The one really neat use I can think of for sentinels is to take autocannons and Hunterkiller missiles for a 50pt alpha strike, either starting on the board or outflanking. Two S7 and a S8 shot at side or rear armor can be pretty potent, and the unit is cheap enough to be a throw away unit. The downside to hunter killer missiles is mitigated by the fact that sentinels rarely, if ever, survive more than a turn or two. I can’t think of any time the heavy flamer will come in handy, now that it’s pricier and can’t deep strike, alas. Lascannon sentinels with hunter-killers might not be an awful unit, but I’d recommend keeping them cheap with multi-lasers and autocannons if you really feel the need to take them.
The squadron can take smoke launchers at 5pts per model, if you feel like overpaying for a 4+ cover save once per game at the expense of shooting.
Scout Sentinel Squadron: Semi-Competitive
Armoured Sentinel Squadron
The other half of the old sentinel entry, the Armoured Sentinel Squadron trades some mobility for far greater durability in a fire fight. For 55pts, or 20pts more than a Scout Sentinel, the Armoured Sentinel has AV12, is closed topped, losses Scout and Move through cover, has extra armor as standard, and can take a Plasma cannon for 20pts. All other options remain the same between the two.
This raises two major issues, namely if 20pts for a major armor boost is worth paying for, and if so, does that make them worth actually taking. The answer to the first is not really, the second is a pretty emphatic no. The 20pts is over half the cost of the multilaser, and a full half of the autocannon Scout Sentinel, for some pretty decent increase durability at the front, but no boost on the sides. Again, the multi-laser Armoured Sentinel simply is inferior to the Chimera when they’re the same cost, the 70pt lascannon sentinel is outclassed by the Vendetta, and the 75pt plasma cannon Sentinel is made redundant by the Executioner.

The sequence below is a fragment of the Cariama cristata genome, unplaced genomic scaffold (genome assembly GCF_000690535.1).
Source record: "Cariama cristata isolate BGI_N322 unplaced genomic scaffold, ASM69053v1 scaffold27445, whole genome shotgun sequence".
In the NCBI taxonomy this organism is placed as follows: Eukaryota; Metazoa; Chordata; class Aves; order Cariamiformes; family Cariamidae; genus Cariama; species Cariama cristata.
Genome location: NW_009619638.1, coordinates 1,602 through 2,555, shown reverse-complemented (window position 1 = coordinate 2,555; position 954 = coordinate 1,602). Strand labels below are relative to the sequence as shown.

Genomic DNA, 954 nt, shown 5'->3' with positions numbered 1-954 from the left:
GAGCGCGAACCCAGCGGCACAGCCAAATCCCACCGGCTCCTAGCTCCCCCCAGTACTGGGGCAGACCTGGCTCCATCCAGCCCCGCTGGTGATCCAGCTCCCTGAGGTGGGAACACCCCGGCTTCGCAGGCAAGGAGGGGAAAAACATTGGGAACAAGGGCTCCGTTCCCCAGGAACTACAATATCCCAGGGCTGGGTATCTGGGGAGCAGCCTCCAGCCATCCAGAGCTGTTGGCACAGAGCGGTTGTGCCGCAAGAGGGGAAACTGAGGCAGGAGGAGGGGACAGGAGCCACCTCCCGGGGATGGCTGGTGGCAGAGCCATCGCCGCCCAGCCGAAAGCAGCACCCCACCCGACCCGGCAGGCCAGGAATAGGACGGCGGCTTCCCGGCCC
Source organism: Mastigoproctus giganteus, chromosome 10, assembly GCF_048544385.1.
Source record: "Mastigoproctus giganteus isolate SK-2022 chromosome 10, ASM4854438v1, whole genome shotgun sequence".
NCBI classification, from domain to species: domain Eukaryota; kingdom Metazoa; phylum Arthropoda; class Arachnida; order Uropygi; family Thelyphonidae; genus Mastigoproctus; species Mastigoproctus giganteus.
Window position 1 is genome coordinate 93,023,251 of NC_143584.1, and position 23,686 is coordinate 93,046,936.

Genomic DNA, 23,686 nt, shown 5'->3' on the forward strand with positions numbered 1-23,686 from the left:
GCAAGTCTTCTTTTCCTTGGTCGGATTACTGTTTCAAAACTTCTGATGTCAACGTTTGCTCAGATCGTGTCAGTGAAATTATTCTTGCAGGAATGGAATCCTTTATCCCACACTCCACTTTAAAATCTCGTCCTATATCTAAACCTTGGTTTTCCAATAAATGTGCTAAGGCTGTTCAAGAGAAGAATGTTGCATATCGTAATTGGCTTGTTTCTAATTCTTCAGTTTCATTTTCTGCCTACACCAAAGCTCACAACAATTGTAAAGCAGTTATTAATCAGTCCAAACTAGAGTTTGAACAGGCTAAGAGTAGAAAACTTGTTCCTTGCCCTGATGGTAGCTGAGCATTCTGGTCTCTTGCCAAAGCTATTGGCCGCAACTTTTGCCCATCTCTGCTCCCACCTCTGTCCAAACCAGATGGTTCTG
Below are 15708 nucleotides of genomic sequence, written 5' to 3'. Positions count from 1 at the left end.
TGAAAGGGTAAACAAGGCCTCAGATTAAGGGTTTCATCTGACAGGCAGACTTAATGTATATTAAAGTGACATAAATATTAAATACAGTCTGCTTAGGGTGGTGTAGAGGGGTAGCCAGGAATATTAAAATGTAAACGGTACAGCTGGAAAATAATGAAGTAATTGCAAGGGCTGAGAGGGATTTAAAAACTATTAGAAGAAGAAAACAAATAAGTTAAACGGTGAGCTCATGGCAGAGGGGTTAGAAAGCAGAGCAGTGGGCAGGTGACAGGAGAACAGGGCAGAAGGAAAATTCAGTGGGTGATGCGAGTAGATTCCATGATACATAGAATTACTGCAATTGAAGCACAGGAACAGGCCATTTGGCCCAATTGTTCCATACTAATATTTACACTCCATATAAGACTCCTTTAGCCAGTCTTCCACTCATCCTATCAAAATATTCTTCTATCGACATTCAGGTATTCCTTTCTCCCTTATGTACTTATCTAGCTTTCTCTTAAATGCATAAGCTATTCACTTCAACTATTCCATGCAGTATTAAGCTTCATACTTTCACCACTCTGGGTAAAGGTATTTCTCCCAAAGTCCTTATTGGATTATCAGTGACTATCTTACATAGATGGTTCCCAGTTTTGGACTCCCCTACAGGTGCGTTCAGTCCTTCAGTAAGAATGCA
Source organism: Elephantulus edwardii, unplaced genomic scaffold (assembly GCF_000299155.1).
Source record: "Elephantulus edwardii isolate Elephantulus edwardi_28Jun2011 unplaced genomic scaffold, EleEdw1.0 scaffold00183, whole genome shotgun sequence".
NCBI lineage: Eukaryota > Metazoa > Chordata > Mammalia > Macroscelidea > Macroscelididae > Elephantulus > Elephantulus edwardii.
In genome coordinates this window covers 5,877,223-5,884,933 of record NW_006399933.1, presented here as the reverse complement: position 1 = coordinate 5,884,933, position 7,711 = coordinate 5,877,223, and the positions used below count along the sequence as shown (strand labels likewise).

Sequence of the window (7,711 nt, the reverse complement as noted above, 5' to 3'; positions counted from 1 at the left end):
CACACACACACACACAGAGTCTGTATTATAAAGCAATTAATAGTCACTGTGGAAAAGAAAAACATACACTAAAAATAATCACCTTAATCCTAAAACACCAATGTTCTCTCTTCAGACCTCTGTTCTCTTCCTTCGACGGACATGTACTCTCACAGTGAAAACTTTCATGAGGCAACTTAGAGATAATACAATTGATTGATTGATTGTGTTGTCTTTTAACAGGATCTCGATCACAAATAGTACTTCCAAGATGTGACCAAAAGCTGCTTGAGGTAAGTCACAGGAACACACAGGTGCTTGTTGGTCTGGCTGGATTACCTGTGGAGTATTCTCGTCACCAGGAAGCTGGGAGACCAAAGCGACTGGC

The single most suggested addition to this review was to point out that with AV12, Armoured sentinels can tar-pit enemy units in close combat and remain relatively safe from most squads. I'll grant that against certain armies (Daemons, Eldar, Necrons) the Armoured sentinel will do well tar-pitting. I'm worried about two things: the relatively low frequency of those armies, and the fact that it's too easy for many units to avoid the charge of the Armoured Sentinel. It is a workable tactic in casual play, however.
Low cost single heavy weapon vehicles work great in other armies because they are on fast vehicle chassis, and aren't limited to moving 6” a turn. Until GW adds a second weapon (I've long advocated pintle heavy stubber, grenade launcher, flamer, and power weapon options), the sentinel will simply languish as a poor choice.